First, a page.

Council is mounting a last ditch effort to recruit young and racially diverse residents for the soon to be formed Public Safety Reform Oversight Commission (PSROC).

Appointments to the PSROC were scheduled for discussion at the April 13 council meeting but the decision was continued after council members said the applicant pool wasn’t deep enough to meet the needs of the organization.

The PSROC was developed in response to the broader push for police reform at a national level and specific concerns about Santa Monica’s police department following the May 31 protests and riot. The group will review and make recommendations on a variety of public safety topics including use of force, public outreach, transparency and budget. The 11-member group will serve staggered four years terms and meet at least once a month.

According to the staff report, 52 people applied for the commission. However, two seats are reserved for residents aged 18-22 years and no applicants filed paperwork by the deadline for those seats. In addition, council said they wanted a more racially diverse pool.

Councilwoman Kristin McCowan said the city had failed to conduct enough outreach to fill the slots, particularly to residents who do not speak English as a primary language.

“52 applicants does not say to me that we are where we should have been,” she said.

Mayor Himmelrich agreed.

“I just want to say that I agree with Councilmember McCowan. I don’t find enough diversity, either in terms of, as she said, Latino candidates or Asian candidates,” she said. “I think that this board should be fairly representative of the population of our city. And I think we should be getting more candidates and more women. So all of those things I think should be on this list.”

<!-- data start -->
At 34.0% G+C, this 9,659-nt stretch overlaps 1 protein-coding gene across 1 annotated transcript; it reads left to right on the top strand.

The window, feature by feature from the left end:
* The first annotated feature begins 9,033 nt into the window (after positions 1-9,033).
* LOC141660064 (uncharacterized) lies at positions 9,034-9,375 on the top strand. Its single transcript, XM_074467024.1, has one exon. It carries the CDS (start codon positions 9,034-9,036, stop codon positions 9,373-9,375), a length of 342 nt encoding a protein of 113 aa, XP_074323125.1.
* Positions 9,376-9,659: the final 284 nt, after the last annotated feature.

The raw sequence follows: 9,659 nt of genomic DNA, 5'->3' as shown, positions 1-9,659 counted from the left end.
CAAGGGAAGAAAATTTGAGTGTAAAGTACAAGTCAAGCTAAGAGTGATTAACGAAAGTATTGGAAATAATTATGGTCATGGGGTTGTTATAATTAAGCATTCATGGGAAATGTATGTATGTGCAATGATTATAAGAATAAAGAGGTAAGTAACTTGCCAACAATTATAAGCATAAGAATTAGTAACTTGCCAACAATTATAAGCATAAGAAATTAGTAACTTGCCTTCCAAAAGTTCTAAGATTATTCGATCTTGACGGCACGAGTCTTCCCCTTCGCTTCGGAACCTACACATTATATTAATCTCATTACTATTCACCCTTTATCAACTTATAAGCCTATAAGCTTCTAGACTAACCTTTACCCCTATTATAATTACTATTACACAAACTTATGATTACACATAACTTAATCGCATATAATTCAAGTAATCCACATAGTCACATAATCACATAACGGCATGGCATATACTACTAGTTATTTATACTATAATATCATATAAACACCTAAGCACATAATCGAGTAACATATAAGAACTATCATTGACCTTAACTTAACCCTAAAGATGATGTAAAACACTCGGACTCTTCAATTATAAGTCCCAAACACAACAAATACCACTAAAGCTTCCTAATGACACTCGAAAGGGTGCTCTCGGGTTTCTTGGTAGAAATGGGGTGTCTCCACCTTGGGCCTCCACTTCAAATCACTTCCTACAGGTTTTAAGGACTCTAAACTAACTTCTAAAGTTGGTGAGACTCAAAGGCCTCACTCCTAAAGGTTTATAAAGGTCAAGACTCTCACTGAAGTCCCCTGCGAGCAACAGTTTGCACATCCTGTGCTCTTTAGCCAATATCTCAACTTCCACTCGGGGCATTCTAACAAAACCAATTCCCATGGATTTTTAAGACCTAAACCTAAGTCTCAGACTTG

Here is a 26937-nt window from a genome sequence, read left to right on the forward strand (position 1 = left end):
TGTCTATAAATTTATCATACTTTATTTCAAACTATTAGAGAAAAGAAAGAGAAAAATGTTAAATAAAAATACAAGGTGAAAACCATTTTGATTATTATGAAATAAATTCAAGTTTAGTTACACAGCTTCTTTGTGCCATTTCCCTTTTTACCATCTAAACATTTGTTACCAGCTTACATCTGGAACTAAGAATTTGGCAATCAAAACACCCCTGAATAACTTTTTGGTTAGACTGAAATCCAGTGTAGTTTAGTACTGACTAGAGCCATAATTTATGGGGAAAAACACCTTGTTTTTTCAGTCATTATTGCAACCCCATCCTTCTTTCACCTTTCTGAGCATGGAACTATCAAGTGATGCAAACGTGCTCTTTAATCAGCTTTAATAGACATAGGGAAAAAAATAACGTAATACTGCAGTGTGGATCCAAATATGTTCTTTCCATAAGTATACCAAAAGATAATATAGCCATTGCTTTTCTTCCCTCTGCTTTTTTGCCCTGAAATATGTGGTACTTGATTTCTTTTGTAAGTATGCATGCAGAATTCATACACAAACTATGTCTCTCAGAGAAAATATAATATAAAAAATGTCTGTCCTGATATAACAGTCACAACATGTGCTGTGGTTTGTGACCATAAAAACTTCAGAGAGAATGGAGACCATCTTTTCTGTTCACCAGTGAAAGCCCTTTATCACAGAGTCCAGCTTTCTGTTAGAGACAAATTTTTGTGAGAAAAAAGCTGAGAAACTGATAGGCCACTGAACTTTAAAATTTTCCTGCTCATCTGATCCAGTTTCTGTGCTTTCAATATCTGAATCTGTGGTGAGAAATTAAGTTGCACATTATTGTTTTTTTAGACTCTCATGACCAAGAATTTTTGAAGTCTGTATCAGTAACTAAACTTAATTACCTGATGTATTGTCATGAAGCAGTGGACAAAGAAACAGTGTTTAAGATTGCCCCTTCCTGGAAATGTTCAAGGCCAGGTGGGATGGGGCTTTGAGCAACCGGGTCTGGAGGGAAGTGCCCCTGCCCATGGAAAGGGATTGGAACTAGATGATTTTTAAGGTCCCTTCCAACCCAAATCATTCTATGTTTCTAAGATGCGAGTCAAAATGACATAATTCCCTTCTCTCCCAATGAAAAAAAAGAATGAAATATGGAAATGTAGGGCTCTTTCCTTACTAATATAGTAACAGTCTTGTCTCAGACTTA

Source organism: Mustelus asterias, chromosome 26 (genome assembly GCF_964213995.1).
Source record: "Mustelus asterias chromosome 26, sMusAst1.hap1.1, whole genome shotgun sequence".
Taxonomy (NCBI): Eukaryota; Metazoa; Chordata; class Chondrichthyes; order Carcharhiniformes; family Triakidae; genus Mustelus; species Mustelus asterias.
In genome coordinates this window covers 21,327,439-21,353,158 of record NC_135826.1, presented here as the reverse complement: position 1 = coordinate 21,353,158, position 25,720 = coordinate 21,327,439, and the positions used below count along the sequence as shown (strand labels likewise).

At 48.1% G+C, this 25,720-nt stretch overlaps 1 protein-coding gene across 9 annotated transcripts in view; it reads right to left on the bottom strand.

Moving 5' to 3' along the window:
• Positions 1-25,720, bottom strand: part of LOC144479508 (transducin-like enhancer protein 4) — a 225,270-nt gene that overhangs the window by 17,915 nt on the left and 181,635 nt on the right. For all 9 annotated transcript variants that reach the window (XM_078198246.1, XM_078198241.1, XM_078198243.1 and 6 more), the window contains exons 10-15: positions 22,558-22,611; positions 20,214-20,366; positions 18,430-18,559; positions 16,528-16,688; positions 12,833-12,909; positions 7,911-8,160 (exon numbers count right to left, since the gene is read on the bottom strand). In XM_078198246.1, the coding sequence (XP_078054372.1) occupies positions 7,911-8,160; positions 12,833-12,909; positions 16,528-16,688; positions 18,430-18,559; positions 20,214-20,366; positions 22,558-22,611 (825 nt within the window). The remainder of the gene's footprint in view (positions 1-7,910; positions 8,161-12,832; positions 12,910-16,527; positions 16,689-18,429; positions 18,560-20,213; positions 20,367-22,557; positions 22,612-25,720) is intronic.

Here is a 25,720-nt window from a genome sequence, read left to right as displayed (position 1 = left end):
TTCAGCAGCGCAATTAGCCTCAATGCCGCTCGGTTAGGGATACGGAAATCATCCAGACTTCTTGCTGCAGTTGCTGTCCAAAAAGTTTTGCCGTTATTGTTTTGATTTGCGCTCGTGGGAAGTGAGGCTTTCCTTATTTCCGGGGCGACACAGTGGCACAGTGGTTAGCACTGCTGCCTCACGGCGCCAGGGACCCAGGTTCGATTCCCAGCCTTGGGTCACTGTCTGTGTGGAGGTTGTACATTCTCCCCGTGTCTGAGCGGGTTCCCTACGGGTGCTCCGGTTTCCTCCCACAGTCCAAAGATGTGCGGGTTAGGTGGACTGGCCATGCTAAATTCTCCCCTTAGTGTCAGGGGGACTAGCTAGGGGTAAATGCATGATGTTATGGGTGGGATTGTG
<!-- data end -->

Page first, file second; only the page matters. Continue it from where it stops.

Councilman Kevin McKeown disagreed with a delay in selecting the commission, even without the youth candidates.

“I won’t be supporting the motion and I strongly object you are postponing these appointments. This is something our community has wanted us to move on for a long, long time,” he said.

An initial proposal to reopen the application period for two weeks was shortened to one week with a deadline of Thursday, April 22.

Staff said extending the applications any longer would push approval past the next council meeting and everyone involved was eager to have the commission active as soon as possible.

“I would recommend Council that you open it for a week,” said Interim City Manager Lane Dilg. “We are running a Police Chief recruitment and we’d like to be able to have the search firm meet with the commission members. I think if you feel like we can get the candidates you want within a week, we will work on that.”

Dilg said staff had worked on securing youth applicants including outreach to Santa Monica College and the School District but those applicants were hard to find. While the Commission is pushed back a week, officials said the decision would have no impact on the long awaited report into SMPD’s response to the May 31 incident. That information is tentatively scheduled for a public hearing on May 11.

Applications are available online at https://www.santamonica.gov/public-safety-reform-and-oversight-commission

Editor@smdp.com.